The Concept of Fatherland / Ángel Santiesteban

THE INDEPENDENCE heroes of America agreed that the continent is one Fatherland. And I felt that my love was much larger than the Island, so much so that I brushed aside other things and thought at some point that I had confused my own borders and felt I belonged everywhere. With this doubt that crushed me, the first thing I tried was to sort things out for myself, that it was really a Fatherland. What we knew as the Fatherland was the ground, the earth where we walked. Thus, the human being born on it was not a part of this Fatherland; nor were the trees, the fruits, the rivers, the animals, the flowers, the country. So I came to the conclusion that we were no more than objects, tools, ornaments, available links for the concept of country, that we were to be used on a whim and at convenience, especially by the politicians who developed this concept in their favor. What seemed unfair to me, that the surface was not at our service, but rather the contrary; the territory had not been created for us to establish ourselves on it, to use it to our advantage, to sustain the life and survival of the most important factor: the race. Instead, we had been conceived to safeguard the borders, to be the guardians of our assigned space. And I felt uncomfortable.

And I began to distrust a certain nationalism that conditions governments, like the concept of Fatherland. Who invented it? What is a country? Who decided for me the boundaries of my mother soil which I should love and where I should die? Perhaps the fact that some men put themselves ahead of others in the conquest is enough? If the Portuguese had reached the Isle of Pines first, would it them not be part of our Fatherland? And yet now we must die for it? Marti wrote a letter from his exile on that island and said that he was far from the Fatherland.

In one of the many wars, now almost inexplicable, that existed at the time, couldn’t half of the island of Cuba have been divided like Haiti and the Dominican Republic, who do not even speak the same language on that same piece of land, knowing moreover, the latter island was part of ours and was separated millions of years earlier by a seismic event, and that Cuba in its was separated from the rest of the continent by a similar phenomenon?

If Jamaica had remained under Spanish dominion would it be a part of the so-called Fatherland, as the Isle of Pines is now? If the islands that are still colonies of the great powers are threatened with a war with the neighboring island, to which would they feel patriotic? Fatherland? What, then, is the Fatherland? What is a country? Does Fatherland have the sense of the material environment in which we grew up? Is it nostalgia? Do those who live in Los Angeles feel that their Fatherland is Mexico, or the United States? The generation of children that nobody wanted, while they were at the Guantanamo Naval Base, which territory did they feel themselves to be in?… Is the mere fact of history and geography enough to govern human feelings? Does a country’s sky matter? Whom do the stars belong to? What is heaven? The earth rotates without cease and this blue cover goes to cover other portions of the earth, of other Fatherlands? Is the sky we see today the same as yesterday or tomorrow? And do the stars move with the dark mantle as if they were attached to a curtain?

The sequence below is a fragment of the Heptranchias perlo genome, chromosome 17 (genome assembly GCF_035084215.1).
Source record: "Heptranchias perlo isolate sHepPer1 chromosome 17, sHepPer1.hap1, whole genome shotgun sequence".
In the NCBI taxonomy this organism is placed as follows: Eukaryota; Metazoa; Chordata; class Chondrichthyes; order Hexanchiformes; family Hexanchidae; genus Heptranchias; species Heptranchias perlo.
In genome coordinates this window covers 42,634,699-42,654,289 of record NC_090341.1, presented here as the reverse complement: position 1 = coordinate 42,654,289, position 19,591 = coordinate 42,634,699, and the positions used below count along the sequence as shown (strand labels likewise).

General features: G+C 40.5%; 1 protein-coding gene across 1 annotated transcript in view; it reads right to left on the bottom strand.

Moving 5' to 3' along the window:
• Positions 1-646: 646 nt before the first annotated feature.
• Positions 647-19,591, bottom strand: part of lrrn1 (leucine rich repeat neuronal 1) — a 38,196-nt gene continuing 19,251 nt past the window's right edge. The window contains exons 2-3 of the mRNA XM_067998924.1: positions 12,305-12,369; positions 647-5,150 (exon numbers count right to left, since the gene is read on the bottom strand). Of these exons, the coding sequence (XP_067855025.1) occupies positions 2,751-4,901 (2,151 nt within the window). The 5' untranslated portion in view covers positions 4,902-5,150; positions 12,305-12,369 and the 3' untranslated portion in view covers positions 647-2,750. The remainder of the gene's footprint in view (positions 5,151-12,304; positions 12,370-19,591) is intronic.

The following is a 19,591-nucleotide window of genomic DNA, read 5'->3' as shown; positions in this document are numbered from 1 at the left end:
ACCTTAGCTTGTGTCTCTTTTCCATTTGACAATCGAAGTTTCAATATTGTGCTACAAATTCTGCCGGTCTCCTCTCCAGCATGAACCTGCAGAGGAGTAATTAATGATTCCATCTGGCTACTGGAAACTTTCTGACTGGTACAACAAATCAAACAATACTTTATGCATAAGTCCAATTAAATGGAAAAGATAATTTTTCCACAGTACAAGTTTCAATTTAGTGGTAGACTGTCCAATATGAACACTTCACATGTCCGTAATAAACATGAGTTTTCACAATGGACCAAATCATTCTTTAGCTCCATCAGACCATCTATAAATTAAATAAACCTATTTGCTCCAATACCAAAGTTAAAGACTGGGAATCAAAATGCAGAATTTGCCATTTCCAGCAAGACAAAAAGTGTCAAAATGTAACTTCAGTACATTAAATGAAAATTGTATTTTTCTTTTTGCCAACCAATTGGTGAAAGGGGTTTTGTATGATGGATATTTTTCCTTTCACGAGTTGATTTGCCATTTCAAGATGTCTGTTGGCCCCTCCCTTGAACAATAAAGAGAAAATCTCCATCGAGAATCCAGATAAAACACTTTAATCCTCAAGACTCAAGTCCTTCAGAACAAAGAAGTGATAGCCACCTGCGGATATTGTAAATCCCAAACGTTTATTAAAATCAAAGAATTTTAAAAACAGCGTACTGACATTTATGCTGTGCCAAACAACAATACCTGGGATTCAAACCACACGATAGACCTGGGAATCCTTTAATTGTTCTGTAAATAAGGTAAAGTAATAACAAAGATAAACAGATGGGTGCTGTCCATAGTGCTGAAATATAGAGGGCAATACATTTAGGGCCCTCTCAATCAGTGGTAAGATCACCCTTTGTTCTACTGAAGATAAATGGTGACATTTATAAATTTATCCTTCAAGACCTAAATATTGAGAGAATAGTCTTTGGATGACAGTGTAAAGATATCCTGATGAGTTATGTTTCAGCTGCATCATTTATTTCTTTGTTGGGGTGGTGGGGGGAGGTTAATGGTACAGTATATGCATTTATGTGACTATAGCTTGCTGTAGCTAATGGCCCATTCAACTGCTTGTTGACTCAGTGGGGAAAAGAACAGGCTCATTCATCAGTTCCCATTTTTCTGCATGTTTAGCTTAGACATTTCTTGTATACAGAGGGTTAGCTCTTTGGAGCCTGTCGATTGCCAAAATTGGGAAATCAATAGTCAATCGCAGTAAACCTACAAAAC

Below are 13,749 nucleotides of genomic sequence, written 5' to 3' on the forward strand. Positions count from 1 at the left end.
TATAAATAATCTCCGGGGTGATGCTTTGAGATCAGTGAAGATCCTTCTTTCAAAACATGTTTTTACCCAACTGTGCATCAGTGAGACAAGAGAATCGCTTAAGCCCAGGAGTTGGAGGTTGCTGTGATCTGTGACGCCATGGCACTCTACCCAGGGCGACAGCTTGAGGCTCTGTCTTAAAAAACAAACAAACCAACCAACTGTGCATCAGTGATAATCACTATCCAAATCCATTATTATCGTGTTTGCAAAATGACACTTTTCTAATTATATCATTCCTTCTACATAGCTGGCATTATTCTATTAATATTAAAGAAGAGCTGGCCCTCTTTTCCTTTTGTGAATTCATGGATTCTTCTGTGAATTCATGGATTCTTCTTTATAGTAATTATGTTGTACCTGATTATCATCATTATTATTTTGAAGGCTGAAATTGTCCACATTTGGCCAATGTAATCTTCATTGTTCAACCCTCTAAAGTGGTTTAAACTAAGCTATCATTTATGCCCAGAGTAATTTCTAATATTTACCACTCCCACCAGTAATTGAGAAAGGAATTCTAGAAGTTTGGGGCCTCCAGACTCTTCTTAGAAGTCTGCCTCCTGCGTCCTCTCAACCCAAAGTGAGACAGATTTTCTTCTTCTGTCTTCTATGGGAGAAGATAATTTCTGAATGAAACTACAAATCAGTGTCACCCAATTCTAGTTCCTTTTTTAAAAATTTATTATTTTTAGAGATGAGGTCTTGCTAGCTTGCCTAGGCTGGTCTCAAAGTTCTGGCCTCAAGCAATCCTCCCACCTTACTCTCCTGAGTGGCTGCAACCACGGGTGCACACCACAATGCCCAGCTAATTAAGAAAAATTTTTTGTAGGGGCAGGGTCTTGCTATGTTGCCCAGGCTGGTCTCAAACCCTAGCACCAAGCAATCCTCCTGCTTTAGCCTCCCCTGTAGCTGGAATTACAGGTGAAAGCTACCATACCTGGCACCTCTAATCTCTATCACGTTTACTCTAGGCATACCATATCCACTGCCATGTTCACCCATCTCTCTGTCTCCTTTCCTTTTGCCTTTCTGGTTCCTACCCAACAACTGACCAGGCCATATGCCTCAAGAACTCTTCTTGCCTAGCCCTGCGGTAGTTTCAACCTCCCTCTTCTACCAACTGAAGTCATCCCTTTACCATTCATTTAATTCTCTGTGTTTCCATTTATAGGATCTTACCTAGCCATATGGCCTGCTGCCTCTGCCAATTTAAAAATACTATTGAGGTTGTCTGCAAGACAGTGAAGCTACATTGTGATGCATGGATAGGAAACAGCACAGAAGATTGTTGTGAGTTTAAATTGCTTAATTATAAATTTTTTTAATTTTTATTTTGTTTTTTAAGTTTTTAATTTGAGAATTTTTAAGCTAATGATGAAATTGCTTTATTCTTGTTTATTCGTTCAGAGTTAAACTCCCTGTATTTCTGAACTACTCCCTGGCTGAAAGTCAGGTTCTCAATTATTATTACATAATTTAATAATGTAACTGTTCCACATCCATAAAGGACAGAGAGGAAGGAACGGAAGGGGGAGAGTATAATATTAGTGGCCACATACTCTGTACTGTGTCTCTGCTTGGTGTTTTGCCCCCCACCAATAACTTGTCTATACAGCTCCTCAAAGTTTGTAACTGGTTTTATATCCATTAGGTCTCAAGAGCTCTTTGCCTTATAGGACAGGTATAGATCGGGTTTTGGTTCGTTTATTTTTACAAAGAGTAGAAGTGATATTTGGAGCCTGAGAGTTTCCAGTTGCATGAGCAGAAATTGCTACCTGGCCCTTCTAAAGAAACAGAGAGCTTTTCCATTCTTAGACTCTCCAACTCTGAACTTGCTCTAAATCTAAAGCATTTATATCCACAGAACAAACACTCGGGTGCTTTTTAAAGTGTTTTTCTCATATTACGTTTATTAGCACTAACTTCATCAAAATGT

Which is our warm water? The water collides with the walls of the Caribbean like a ping-pong ball, or the ball flying into the goal after slipping by Cuba, playing goalkeeper, and the rest of the Islands playing defense. Who manages the water around us, how can we not let them go and join those who cross the ocean to reach another continent and vice versa?

Which is the earth that holds our ancestors and their traditions, if our ancestors were in Europe and Africa for many more centuries than they were in America?

What is the Fatherland?

Which is the Fatherland?

Where is the Fatherland?

I know they are naive questions, silly, pure common place; but many of their answers have served as political slogans and much blood has been shed for them. I knew, or could understand, that the Fatherland is the “Social Being,” a condition of life that is ours at every time, that characterizes us as a people. The way of eating, walking, talking, gesticulating, making love, looking, breathing; but I also came to the conclusion that all of those details were living inside of me, they were similar and part of “me,” then if I could wander from one side to another with all of them, I would be connected to something more solid and eternal: I would belong to the party of the creation, and to a Fatherland without limits or adjacent boundaries, finally, as Jose Marti — the Apostle — said, “Fatherland is Humanity.” In an interview I conducted with Gastón Baquero, the great Cuban poet who lived in exile in Spain for more than thirty years, he said that he had never been away from the island because he had brought it with him, within himself; everything that interested him in the universe was there, within… “I take my country with me, in my inner castle. Wherever in the world you find yourself, you are the same distance from the stars.”

Perhaps it all is nothing more than the identity that surrounds us from birth, the little habits that, coming together, form and define us? Is it nothing more than the codes and symbols in which we were educated and grew up despite our subconscious life?

And so it is not worth so much sacrifice, the true Fatherland is inside us, in the interest we are able to pursue, in our ambitions and dreams: The rest is silence.

Photo: AP

November 24, 2010